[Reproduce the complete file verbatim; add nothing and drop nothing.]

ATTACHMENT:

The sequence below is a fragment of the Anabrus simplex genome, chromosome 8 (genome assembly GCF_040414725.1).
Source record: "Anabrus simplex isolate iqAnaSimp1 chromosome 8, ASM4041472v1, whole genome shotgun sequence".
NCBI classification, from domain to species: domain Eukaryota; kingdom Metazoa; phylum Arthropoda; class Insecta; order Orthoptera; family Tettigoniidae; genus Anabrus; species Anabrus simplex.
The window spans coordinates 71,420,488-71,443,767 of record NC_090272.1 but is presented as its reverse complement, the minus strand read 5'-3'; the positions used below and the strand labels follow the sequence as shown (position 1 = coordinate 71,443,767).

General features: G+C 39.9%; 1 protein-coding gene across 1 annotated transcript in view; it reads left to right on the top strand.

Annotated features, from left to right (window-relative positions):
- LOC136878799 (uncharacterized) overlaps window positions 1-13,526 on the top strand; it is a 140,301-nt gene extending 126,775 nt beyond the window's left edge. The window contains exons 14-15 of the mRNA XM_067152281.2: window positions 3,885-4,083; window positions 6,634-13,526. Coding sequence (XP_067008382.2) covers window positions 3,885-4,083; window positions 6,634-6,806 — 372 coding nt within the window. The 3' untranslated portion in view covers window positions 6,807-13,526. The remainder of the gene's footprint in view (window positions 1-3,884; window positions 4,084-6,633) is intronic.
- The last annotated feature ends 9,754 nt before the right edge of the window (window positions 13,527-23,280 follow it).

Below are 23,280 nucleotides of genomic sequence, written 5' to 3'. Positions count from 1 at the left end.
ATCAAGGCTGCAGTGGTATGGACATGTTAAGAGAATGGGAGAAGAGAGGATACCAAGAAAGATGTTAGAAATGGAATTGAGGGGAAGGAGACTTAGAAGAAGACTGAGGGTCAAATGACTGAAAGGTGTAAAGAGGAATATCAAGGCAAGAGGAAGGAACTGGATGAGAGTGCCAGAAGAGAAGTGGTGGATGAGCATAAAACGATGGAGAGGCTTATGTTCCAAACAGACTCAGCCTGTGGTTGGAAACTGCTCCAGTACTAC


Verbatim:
The sequence below is a fragment of the Anabrus simplex genome, chromosome 8 (genome assembly GCF_040414725.1).
Source record: "Anabrus simplex isolate iqAnaSimp1 chromosome 8, ASM4041472v1, whole genome shotgun sequence".
NCBI classification, from domain to species: domain Eukaryota; kingdom Metazoa; phylum Arthropoda; class Insecta; order Orthoptera; family Tettigoniidae; genus Anabrus; species Anabrus simplex.
The window spans coordinates 71,420,488-71,443,767 of record NC_090272.1 but is presented as its reverse complement, the minus strand read 5'-3'; the positions used below and the strand labels follow the sequence as shown (position 1 = coordinate 71,443,767).

General features: G+C 39.9%; 1 protein-coding gene across 1 annotated transcript in view; it reads left to right on the top strand.

Annotated features, from left to right (window-relative positions):
- LOC136878799 (uncharacterized) overlaps window positions 1-13,526 on the top strand; it is a 140,301-nt gene extending 126,775 nt beyond the window's left edge. The window contains exons 14-15 of the mRNA XM_067152281.2: window positions 3,885-4,083; window positions 6,634-13,526. Coding sequence (XP_067008382.2) covers window positions 3,885-4,083; window positions 6,634-6,806 — 372 coding nt within the window. The 3' untranslated portion in view covers window positions 6,807-13,526. The remainder of the gene's footprint in view (window positions 1-3,884; window positions 4,084-6,633) is intronic.
- The last annotated feature ends 9,754 nt before the right edge of the window (window positions 13,527-23,280 follow it).

Below are 23,280 nucleotides of genomic sequence, written 5' to 3'. Positions count from 1 at the left end.
ATCAAGGCTGCAGTGGTATGGACATGTTAAGAGAATGGGAGAAGAGAGGATACCAAGAAAGATGTTAGAAATGGAATTGAGGGGAAGGAGACTTAGAAGAAGACTGAGGGTCAAATGACTGAAAGGTGTAAAGAGGAATATCAAGGCAAGAGGAAGGAACTGGATGAGAGTGCCAGAAGAGAAGTGGTGGATGAGCATAAAACGATGGAGAGGCTTATGTTCCAAACAGACTCAGCCTGTGGTTGGAAACTGCTCCAGTACTAC